Last year, the tide finally turned in favor of integrated justice information systems. Perhaps it occurred when Congress passed the Crime Identification Technology Act, authorizing millions of dollars for state grants promoting the integration of justice information. Maybe it turned when Colorado linked information from its five criminal justice agencies, creating the first true statewide justice information system in the country. Or it might have been when yet another county joined the dozens of others that have integrated information among law enforcement, prosecutors, courts and correctional facilities.
In February, the Bureau of Justice Assistance and the SEARCH group held their second symposium on integrated justice information systems. Last year, the Department of Justice's Office of Justice Programs completed the third in a series of regional meetings with state and local judicial experts to discuss the issue of information-sharing. Meanwhile, several more states joined nearly two dozen others that have established steering committees or advisory groups to coordinate justice integration efforts among state and local agencies.
The torrent of work on integrating justice information systems has been driven by two forces. Foremost is a growing public backlash against a justice system awash in paper, despite the billions that have been already spent on automation. For years, individual justice agencies have been investing in technology to automate -- some would even say integrate -- information within agencies. But as soon as the information has to move from one agency to another, the forces of bureaucracy take over. Electronic information must be converted back to paper, slowing the judicial process. Meanwhile, arrests, court caseloads and incarcerations keep increasing, making the problem worse.
In California and other states with death penalty laws, alarm bells have been ringing as prosecutors, public defenders, attorneys and judges wade through capital punishment cases that can run more than 40,000 pages. While these cases only make up a small percentage of court dockets, they have come to represent the dying canary in the mineshaft: an alert that something is wrong and needs to be fixed fast.
The second reason behind the drive to integrate has to with the vast improvements in technology, which made it easier to share and route information between systems. For jurisdictions without much automation at all, today's client-server technology offers a fast and efficient solution to justice integration. For the many other agencies with existing systems in place, a technology called middleware can link information between incompatible legacy systems, making integration a reality. And just around the corner waits the Internet, ready to raise the integration of justice information to new levels, including public access.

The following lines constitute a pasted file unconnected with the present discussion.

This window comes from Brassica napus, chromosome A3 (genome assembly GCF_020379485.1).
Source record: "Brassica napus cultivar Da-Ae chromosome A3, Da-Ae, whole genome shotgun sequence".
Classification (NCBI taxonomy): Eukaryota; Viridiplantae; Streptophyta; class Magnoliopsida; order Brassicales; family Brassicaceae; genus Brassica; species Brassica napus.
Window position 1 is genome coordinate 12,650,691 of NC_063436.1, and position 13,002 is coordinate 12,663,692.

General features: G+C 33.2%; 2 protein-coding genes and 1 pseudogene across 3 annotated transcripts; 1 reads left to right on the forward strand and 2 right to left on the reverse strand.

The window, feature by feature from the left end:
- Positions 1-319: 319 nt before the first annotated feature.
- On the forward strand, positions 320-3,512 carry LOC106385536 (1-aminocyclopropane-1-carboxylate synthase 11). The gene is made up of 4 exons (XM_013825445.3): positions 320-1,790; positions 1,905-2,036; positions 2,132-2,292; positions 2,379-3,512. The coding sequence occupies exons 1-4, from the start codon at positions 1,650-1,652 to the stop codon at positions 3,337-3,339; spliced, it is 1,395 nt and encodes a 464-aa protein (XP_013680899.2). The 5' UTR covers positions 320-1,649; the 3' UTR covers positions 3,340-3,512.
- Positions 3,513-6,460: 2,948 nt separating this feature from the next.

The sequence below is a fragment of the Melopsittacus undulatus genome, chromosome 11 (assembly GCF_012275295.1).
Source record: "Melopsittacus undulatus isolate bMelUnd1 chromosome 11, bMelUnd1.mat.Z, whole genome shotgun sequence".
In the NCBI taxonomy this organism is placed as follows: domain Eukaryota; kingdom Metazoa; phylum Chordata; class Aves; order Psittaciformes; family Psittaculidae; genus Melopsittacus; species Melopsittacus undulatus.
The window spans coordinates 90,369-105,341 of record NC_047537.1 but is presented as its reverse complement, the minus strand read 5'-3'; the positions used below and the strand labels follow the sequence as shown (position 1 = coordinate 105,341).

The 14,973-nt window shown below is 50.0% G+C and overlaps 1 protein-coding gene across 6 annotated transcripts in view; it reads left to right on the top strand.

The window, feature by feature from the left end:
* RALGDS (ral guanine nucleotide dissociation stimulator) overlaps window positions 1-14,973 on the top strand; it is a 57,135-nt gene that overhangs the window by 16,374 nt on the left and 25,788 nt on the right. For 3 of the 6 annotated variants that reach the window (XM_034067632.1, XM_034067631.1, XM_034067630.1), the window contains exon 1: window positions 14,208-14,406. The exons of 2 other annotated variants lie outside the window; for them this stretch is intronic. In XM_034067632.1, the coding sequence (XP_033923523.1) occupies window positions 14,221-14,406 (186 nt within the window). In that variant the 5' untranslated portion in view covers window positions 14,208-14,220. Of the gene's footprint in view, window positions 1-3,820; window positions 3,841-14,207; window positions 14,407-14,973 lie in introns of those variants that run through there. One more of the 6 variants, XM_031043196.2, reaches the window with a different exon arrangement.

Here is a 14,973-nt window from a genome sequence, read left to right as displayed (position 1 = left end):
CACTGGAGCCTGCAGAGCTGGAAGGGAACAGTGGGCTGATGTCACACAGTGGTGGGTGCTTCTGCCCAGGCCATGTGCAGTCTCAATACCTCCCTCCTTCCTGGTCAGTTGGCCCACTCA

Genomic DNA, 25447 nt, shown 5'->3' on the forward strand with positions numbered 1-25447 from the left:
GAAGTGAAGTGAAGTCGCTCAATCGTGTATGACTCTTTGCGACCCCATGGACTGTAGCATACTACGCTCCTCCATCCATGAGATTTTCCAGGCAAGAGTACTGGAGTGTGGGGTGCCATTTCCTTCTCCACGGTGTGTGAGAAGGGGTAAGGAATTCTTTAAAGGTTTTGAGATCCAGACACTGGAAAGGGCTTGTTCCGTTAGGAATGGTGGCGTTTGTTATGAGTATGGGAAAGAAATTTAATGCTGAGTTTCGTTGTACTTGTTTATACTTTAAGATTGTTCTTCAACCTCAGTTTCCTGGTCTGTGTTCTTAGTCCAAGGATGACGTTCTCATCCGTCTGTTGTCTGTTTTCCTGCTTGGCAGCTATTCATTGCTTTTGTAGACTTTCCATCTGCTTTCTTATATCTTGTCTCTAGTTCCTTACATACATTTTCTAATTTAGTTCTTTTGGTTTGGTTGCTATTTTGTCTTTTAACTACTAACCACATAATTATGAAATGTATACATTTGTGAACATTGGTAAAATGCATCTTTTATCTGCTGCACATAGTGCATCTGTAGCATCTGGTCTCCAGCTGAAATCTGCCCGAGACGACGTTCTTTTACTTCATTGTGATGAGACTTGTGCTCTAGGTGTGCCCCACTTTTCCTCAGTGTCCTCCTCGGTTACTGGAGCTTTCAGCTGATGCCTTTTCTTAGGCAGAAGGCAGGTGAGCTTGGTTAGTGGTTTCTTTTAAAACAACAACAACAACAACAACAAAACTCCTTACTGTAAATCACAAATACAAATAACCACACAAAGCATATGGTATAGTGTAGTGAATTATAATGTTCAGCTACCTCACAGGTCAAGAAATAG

With the public and politicians demanding solutions, and technology ready to be deployed, what's left is for agency executives and IT directors to forge a plan that will make justice integration work.
Not surprisingly, integrating information systems between different agencies is proving formidable.
"This challenge has been complicated by the lack of coordinated and continuous funding; a plethora of existing systems that play vitally important roles in agency operations, but fail to communicate with other systems; and political, personality and separation-of-power issues and conflicts," wrote Kelly J. Harris, program manager for SEARCH, The National Consortium for Justice Information and Statistics, in Justice System Integration: On the Threshold of a New Era, an unpublished article. "The result in years past has been a smattering of successful integration projects across the country -- and a near-equal number of failures."
Take a look at our nation's justice system and it seems a miracle that integration is happening at all. At the local level are law enforcement agencies and municipal courts, at the county level are prosecutors, courts and jails, and at the state level are agencies that oversee crime, courts and corrections.
To develop a process for integration, it's important to first recognize the differences in